And by the time the kids hit high school, they are ruined for doing math. And all the introductory calculus classes in the world aren't going to help. Especially when the advanced math courses do the same thing elementary school arithmetic did - emphasize memorizing a whole bunch of rules about how to do things, instead of understanding why you do things that way, or why you want to be able to do it in the first place.

Ohioan@Heart said...

This is 'equity' gone mad. They are tacitly admitting that they can't raise the lower performing students, so they'll actively hinder the better performing students. Does this actually benefit anyone? Of course not.

I think we should all boycott sports until the make up of their teams 'look like' the nation at large. Do they now? Here are some quick numbers: US (W+Hispanic) 78.8%, (B/AA) 13.4%, (Other) 10.2% [Yes, I know that adds 102.4%, but those are the numbers I see on the Wikipedia site.] Let's look at three (non-random) NBA teams [I chose a west coast team, an east coast team, and a mid continent team, specifically LA Lakers, Boston Celtics and the Oklahoma City Thunder.] Their composite breakdown are (W) 15%, (B/AA) 85%, (Other) 0% [Note: these were determined by using the unscientific method of looking at photos of the players to determine which category they belong - this is justified because the advocates of racial equity and critical race theory talk about "looking like" the population]. Why isn't anyone crying about the total underrepresentation of White/Hispanics?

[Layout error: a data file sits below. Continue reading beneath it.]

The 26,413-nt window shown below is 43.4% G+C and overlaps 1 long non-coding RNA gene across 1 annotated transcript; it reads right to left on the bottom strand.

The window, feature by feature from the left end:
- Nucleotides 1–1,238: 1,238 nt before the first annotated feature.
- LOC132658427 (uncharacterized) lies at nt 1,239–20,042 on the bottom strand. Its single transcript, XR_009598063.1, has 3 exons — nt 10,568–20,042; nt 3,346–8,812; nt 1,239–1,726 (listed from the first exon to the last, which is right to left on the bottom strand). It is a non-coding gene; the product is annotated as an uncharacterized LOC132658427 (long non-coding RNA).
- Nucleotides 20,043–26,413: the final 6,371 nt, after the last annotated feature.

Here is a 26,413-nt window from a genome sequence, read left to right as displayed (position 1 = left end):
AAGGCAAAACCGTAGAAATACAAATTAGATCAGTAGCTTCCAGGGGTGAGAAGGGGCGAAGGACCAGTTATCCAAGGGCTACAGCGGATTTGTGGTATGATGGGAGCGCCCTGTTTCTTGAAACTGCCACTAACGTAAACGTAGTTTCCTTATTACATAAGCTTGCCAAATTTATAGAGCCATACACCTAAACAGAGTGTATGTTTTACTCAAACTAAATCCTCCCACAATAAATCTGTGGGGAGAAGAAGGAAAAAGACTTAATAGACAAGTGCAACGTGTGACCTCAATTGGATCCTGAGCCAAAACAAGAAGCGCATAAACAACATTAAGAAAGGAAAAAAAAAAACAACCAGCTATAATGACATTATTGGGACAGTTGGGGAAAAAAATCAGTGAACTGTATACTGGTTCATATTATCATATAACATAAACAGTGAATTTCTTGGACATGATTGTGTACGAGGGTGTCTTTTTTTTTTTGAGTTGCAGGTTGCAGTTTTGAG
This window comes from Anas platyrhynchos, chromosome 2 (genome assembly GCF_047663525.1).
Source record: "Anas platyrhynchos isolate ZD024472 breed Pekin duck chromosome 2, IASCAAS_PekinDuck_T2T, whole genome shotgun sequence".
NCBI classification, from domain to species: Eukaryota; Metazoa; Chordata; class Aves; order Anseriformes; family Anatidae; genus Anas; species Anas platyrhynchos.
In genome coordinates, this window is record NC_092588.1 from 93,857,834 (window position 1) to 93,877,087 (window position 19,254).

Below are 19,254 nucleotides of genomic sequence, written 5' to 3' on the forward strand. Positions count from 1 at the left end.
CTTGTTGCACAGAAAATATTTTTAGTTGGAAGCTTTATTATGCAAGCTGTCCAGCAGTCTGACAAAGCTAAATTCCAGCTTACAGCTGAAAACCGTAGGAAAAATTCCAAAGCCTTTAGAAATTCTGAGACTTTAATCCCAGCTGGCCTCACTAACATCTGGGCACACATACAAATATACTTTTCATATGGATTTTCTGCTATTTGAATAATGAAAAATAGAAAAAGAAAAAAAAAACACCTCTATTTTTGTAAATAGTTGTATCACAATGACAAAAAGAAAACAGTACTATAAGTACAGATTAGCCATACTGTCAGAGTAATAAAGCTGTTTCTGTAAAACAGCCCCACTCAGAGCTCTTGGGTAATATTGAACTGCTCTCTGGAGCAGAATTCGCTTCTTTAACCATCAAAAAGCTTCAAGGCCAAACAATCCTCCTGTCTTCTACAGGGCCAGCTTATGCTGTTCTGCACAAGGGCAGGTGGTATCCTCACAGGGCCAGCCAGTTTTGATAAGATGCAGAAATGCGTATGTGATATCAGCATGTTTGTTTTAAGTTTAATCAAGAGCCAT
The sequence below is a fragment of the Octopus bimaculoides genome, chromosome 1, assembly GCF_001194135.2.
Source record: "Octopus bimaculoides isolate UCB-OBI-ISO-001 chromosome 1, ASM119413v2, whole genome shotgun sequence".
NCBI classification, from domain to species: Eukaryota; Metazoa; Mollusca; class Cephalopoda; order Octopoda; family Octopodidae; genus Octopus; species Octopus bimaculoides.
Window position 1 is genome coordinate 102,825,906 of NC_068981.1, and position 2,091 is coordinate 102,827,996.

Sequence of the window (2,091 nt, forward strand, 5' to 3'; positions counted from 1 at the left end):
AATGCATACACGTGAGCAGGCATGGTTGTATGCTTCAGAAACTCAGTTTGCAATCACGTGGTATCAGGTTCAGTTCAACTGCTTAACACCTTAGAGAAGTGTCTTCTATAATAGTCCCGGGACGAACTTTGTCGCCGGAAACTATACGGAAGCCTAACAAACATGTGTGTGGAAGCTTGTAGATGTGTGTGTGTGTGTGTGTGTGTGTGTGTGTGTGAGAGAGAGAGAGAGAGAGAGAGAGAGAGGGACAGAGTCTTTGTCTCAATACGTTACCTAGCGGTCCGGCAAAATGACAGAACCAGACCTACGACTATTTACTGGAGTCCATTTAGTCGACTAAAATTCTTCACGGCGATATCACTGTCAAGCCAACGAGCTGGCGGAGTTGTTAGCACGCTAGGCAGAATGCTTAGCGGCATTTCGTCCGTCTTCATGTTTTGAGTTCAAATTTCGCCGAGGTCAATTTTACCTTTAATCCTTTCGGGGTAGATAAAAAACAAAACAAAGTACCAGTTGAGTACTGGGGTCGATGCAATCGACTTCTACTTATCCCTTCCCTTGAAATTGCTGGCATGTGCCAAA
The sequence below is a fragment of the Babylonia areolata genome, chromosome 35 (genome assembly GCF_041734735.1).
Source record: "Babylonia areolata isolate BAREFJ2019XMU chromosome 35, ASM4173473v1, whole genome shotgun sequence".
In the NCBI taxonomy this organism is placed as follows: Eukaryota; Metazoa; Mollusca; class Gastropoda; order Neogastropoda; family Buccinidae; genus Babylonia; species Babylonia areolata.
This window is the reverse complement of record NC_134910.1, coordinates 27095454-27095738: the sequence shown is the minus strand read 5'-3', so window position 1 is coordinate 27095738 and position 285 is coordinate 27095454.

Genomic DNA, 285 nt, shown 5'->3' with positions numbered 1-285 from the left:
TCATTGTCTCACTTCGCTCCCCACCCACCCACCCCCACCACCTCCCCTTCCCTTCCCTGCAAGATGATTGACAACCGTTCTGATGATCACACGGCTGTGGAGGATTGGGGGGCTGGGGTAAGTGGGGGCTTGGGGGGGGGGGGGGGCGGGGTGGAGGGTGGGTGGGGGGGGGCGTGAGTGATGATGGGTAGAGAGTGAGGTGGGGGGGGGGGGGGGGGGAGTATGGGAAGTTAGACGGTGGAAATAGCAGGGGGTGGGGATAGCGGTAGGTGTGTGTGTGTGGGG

No one is complaining because we all recognize that those teams all try to select the best players - because they want to WIN - and really don't care about their race. Imagine that: judging them by the quality of their abilities not by the color of their skin... that's just so... so... racist? Apparently it is in Math, even if it isn't in athletics.

Mostly Nothing said...

A couple of things.

My wife, as you probably know, is a pre-school teacher. It was a strange road getting there, as she has dual degrees in Biology and Chemistry. She teaches the pre-schoolers science and math, in fun ways. And this preschool is not in a "rich" suburb, it is on the edge of St Paul, and get many disadvantaged kids. The School district buys spots in the classes for kids on IEPs. They do a lot of counting and graphing of important things, like what everyone's favorite flavor of ice cream is.

I remember one year, they had a lower grades school 3M traveling wizard assembly. That's when a scientist from 3M shows kids how cool science is. He asked the assembly what it the term was for when you make a guess about what's going to happen in an experiment. The pre-schoolers all knew hypothesis. They will often come up to her all excited about an experiment they thought up and did at home.

My son had a friend on the high school baseball team, he was a year older. As a Junior, I believe he had 1 class actually at school and was at a local University for everything else. He was taking Calc 3 as a Junior. How would that kid have reacted to not being able to take Algebra until 10th grade?

So, I've come up with a hypothesis myself. Everything the left does is to try to tear people down, not bring people up. This initiative is not trying to get the kids struggling to do better, it is only going to get those a little ahead of the curve bored, and then they don't care. And the nation gets dumber. Which maybe the ultimate plan, KT. Dumb people are easier to control.

psudrozz said...

MN: i'd add-less competition for the elites' kids